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Author: 
Anonymous
Unsurprisingly in the wake of the subprime crisis and general market shakiness, much of the Rail Yards dialogue has turned away from design and towards financials.

Of course, guessing is a bit tough, given the MTA's refusal to make the financial bids public (which the HYCAC called for as part of its summary of top community concerns).

Background on the financial situations of each of the developers has led to a lot of speculation over which one would be the surest bet for the MTA, an agency that knows its way around fiscal headache.

A Crain's editorial recently endorsed Related and Tishman Speyer for the site, pointing to anchor tenants to add heft to the deal:
"There are no more resourceful, experienced or financially solid real estate companies in New York. Their tenants, News Corp. for Related, and Morgan Stanley for Tishman, offer a strong likelihood the project will get off the ground."
The Crain's site is for subscribers only, but the complete editorial is after the jump.

The MTA still plans to announce a decision by the end of March.
Author: 
Anonymous
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Author: 
Anonymous
Friends of the High Line (FHL) is a 501(c)(3) non-profit organization dedicated to the preservation and reuse of the High Line, a 1.5-mile-long historic elevated rail structure on the West Side of Manhattan.

Author: 
Anonymous
Charles Bagli writes in the Times today that Governor Spitzer's decision to curtail Javits expansion and sell off two adjacent parcels of land is raising some hackles among others in the West Side Development arena. Among the opponents are Senator Schumer and Speaker Quinn. One of the parcels is the 33/34 block, just north of the Western Rail Yards, where the High Line comes down to grade.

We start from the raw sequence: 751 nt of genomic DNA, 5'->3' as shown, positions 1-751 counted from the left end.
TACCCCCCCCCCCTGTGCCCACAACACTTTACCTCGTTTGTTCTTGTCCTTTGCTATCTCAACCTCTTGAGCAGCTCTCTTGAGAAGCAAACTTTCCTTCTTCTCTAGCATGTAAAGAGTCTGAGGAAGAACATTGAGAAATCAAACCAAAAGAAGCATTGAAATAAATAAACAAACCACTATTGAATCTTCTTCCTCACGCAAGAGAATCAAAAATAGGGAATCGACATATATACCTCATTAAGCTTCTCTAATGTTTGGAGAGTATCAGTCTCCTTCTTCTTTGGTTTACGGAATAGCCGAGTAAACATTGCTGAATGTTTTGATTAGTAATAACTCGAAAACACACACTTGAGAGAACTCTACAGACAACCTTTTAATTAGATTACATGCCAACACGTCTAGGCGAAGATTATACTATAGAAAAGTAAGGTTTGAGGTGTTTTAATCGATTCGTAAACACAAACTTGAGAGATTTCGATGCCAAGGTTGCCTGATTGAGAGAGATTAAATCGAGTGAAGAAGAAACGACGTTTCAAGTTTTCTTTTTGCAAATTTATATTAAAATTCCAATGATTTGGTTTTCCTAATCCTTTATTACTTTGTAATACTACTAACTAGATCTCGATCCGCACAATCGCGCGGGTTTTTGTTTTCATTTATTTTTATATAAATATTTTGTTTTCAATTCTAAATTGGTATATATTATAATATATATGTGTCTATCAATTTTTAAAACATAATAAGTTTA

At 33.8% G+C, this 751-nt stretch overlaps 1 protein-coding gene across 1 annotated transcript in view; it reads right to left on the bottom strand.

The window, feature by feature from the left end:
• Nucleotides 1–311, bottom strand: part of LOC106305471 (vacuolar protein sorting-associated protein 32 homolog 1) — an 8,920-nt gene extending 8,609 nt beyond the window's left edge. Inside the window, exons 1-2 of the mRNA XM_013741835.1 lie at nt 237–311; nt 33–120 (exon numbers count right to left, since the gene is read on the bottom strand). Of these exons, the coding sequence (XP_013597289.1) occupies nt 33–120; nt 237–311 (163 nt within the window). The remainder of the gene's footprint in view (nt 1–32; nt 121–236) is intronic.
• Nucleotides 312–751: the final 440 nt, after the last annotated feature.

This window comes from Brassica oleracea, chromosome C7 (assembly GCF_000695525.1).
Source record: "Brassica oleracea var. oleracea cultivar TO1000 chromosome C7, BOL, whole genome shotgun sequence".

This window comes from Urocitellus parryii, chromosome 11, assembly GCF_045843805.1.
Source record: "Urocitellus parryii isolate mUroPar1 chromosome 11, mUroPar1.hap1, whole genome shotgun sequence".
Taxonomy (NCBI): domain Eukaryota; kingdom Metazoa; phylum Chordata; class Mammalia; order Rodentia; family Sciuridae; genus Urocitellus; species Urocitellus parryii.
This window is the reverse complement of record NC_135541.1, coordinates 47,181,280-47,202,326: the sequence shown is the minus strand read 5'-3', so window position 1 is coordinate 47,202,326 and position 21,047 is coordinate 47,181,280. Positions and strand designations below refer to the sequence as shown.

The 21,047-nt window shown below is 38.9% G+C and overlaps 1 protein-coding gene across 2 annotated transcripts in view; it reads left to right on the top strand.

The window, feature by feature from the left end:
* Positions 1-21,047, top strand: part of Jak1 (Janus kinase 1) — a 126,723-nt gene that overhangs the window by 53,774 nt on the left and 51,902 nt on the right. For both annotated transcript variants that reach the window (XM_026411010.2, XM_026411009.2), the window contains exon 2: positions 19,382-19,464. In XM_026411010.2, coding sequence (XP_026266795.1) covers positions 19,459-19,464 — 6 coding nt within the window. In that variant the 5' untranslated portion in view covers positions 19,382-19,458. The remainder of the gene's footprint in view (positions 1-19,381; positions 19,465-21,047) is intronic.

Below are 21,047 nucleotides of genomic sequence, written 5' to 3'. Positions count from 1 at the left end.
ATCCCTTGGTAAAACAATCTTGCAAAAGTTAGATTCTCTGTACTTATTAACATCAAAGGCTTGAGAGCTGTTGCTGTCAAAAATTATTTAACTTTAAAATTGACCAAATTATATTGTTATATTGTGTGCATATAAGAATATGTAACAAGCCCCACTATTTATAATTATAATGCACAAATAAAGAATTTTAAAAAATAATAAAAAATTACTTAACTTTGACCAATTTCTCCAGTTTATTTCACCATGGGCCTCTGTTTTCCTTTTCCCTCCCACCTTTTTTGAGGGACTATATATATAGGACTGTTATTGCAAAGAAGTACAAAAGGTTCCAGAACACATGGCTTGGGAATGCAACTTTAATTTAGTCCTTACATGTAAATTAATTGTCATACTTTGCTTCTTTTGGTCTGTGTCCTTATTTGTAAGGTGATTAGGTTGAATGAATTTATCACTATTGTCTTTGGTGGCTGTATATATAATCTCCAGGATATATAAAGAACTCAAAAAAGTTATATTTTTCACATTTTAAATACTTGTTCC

Author: 
Anonymous

Welcome to the second in our series of posts running down the track records of the various companies competing for the opportunity to build lots and lots of buildings over the West Side Rail Yards. Today we focus on Extell, whose Steven Holl-designed plan (above, and here) has probably received the most architectural critical praise.

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Extell, formerly Intell Management and Investment Co., has been an NYC real estate player since 1994, although their profile has heightened considerably in the last few years, especially since their name change in 2005. They are steered by CEO Gary Barnett, a former diamond merchant.

The company notably attempted to play the spoiler during the bid process for Atlantic Yards redevelopment in Brooklyn, submitting a proposal that -- unlike competitor Forest City Ratner's controversial, ultimately adopted plan -- would not have required the usage of eminent domain, or have included a stadium for the NBA's Nets. The Real Deal offers a pretty good rundown on the company here.

After the jump, we have a summary of some of Extell's more notable projects and properties, with pretty illustrations to boot.

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